Agatha Christie: Investigating Femininity (2006) by Merja Makinen

Yes, I know. There must be many blog readers scratching their heads and not because of nits… well I hope not anyways. I was of course supposed to be reviewing Christianna Brand’s Tour De Force (1955), but today’s read sort of snuck ahead in the queue, (terrible, I know!). But don’t worry the Brand review will be forthcoming in due course…

Anyways back to today’s book, which is one I have been wanting to read for ages and also one I’ve had since Christmas, so probably one of the oldest books on my TBR pile. But finally, it has got read! Technically I do have a connection with today’s author, as both Makinen and myself both wrote an entry for 100 Greatest Literary Sleuths (2018). To give you a general sound bite of what the book is about here is what Makinen writes in her introduction:

‘I wanted to find a way of arguing that, plying her craft during the first half of the twentieth century, Christie was writing during a period of intense gender renegotiation in relation to the modern world and that a political conservatism did not necessarily rule out a questioning and even subversive attitude to cultural gender expectations. Where Christie’s assumptions about class remained conservative and often reinforced retrograde, hidebound social divisions, her representation of femininity contested traditional expectations and found much in common with more left-wing writers such as Vera Brittain and Winifred Holtby, writing during the same period.’

Moreover, she is keen to look at Christie’s work widely as well as narrowly, in order to correct ‘over-large generalisations,’ on class and gender made by other critics, usually focusing on a couple of references in Christie’s autobiography, which was written when she was much older. Whilst today some would argue that vintage crime is being critiqued more on its social themes, than it’s plotting and endings, back in 2006 it seems to Makinen, that part of the reason why Christie’s books were not given much attention in terms of their gender depictions, was because of a tendency to focus on plotting and puzzles instead. What do you think? Do you think there has been a shift in focus?

After the introduction, Chapter 1 sets up the social, historical and political context for women, during the 1920s and onwards. One of the first points she brings up is the need to look at how the ‘domestic minutiae’ of the women’s lives were changing and how in her novels and ‘in the domestic minutiae of their settings,’ Christie ‘chart[s] exactly these social changes, beginning in the 1920s and ending in the 1970s.’ Bargainnier affirms this point in writing that, ‘unconsciously, however, she left a social history of fifty years of upper middleclass English life, recording the changes, for good or for ill, which occurred.’ Following on from this there is an enjoyable interlude looking at how cars changed life for women, including Christie herself, with the serialisation of The Man in the Brown Suit (1924), buying her, her first car; an event which she recalls as being one of the most exciting moments of her life. The remainder of this chapter redefines what is meant by “Edwardian Christie”, as well as providing an extensive survey of the existing academic and critical work on Christie and gender. Through this survey Makinen indicates the new points she is wanting to make, in particular how the range of female characters, and their roles, is much wider in Christie’s stories than hitherto suggested, providing ‘a quiet but sustained subversion and questioning of contemporary mores.’ Furthermore, Makinen also delineates the diverse responses, feminists have made towards Christie’s work and it seems that she aligns her own ideas of Christie with those made by Gillian Gill, Mary Anne Ackershoek and Gill Plain. Gill, even goes as far as saying that:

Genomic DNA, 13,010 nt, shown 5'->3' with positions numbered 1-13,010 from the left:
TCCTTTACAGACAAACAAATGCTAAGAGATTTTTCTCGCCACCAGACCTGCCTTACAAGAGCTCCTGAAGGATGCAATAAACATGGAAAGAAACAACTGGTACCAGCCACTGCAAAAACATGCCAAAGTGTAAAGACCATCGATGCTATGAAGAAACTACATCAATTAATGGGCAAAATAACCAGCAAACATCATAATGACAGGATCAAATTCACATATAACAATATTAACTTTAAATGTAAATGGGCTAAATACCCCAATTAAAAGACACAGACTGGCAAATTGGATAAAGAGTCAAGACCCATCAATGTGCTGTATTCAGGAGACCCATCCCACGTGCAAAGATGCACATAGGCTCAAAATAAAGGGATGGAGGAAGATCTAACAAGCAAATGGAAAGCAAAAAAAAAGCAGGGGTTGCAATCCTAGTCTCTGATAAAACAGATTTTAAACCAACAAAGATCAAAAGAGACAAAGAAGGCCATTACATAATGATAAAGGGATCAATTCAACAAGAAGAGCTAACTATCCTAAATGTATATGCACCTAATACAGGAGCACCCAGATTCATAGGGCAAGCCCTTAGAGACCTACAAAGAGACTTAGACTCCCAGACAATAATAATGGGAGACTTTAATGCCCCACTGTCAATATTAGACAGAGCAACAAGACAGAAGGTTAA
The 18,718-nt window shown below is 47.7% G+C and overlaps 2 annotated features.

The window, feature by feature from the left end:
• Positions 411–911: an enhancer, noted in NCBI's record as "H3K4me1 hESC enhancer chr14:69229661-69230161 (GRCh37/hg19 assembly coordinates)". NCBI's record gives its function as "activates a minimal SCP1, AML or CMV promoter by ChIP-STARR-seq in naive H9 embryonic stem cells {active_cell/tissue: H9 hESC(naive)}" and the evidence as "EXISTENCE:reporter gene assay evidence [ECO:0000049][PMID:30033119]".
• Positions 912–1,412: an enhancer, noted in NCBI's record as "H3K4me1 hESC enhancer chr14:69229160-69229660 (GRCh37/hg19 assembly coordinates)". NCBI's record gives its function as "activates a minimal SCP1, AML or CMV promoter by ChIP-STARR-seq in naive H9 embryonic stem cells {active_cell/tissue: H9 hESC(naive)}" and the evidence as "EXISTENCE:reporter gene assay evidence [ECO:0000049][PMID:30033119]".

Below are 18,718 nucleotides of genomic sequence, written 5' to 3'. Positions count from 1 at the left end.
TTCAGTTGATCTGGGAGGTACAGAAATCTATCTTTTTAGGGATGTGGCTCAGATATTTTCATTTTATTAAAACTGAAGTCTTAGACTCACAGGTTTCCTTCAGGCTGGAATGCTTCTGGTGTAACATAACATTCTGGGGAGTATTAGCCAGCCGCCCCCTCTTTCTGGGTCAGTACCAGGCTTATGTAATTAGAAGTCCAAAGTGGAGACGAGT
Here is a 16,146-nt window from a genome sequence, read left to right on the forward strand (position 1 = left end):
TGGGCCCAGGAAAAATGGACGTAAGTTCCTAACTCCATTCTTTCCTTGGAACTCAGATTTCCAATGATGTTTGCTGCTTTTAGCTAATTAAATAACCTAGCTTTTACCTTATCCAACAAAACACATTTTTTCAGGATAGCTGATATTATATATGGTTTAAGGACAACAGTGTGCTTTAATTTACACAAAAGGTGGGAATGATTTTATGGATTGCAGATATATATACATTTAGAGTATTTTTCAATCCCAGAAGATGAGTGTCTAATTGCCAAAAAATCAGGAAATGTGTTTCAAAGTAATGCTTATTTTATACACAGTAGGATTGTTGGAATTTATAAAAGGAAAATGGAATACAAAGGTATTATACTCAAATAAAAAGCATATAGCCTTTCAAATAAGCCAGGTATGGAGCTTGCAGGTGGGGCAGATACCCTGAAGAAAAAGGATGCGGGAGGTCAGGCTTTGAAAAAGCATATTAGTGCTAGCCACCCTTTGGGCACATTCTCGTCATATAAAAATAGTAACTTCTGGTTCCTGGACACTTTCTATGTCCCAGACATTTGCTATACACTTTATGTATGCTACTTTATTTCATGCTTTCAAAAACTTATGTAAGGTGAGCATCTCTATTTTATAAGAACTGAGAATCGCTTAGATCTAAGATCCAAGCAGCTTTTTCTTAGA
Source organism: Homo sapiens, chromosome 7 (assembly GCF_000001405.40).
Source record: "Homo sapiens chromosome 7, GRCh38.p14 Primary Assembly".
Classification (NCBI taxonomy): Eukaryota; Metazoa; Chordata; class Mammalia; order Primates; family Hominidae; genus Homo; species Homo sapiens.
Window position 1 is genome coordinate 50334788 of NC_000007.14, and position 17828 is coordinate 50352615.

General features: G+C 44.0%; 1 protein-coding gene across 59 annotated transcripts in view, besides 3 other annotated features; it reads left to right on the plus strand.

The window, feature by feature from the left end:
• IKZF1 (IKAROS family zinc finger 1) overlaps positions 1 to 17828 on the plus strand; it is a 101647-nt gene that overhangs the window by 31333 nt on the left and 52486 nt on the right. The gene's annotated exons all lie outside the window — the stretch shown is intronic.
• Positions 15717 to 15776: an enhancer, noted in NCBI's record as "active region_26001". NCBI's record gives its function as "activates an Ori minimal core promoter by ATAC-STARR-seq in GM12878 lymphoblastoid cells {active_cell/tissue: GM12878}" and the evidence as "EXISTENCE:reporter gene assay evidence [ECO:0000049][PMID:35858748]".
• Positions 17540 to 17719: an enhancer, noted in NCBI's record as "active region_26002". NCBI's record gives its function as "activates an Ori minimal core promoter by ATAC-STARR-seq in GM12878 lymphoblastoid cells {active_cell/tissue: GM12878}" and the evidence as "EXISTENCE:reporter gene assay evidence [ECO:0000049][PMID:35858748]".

‘Christie was significantly less enslaved by the ideology and structural prejudices of her culture, time and class than her contemporaries,’ she argues, because ‘she sought to create fictional correlatives for her inner world of fantasy rather than to offer a mirror to her time and social caste.’

Conservatism does not preclude feminism or proto-feminist ideas. One idea which particularly struck me is one made by Mary Anne Ackershoek. Makinen records this, writing that, ‘the most fundamental change, she sees as being a crisis of authority, since the devastations of the war proves the “betrayal of paternal trust,” and Poirot and Marple form part of an “alternative authority” of feminised detectives “deeply rooted in female experience.”

Moreover, I was also intrigued by the idea that the subversion to be found in Christie’s work when it comes to women, is often found in the writing before the ending. Makinen, amongst others therefore wants to move away from prioritising the endings of mystery novels.

Makinen’s second chapter moves onto examining the Beresfords, Mrs Oliver, Hercule Poirot and Miss Marple, suggesting ‘that the Christie of the twenties and thirties was attempting to re-draw new, more modern relationships between the active participants, which allowed women a more dominant, active role when young, when middle aged and when elderly, while men adopt a more passive, even feminine position.’ I think this point is particularly borne out well in her discussion of Tuppence Beresford, making a strong case for her being the ‘dominant partner,’ emphasising her ‘more active femininity,’ in comparison to Tommy being more ‘slow in mental processes.’ Historical context is also fruitfully brought up in relation to Tuppence’s determination to pay for her share of things in The Secret Adversary (1922); a text which also implies masculine protectiveness is an ‘outworn Victorian concept.’ Additionally, in regards to the original point at the beginning of this paragraph, I think Makinen makes some interesting points about Poirot being a ‘new model for masculinity as a reaction to the machismo heroic model demanded before and during the war;’ a point I feel the author develops from Alison Light’s work. The comparison made between Poirot and Hastings was also enjoyable to read.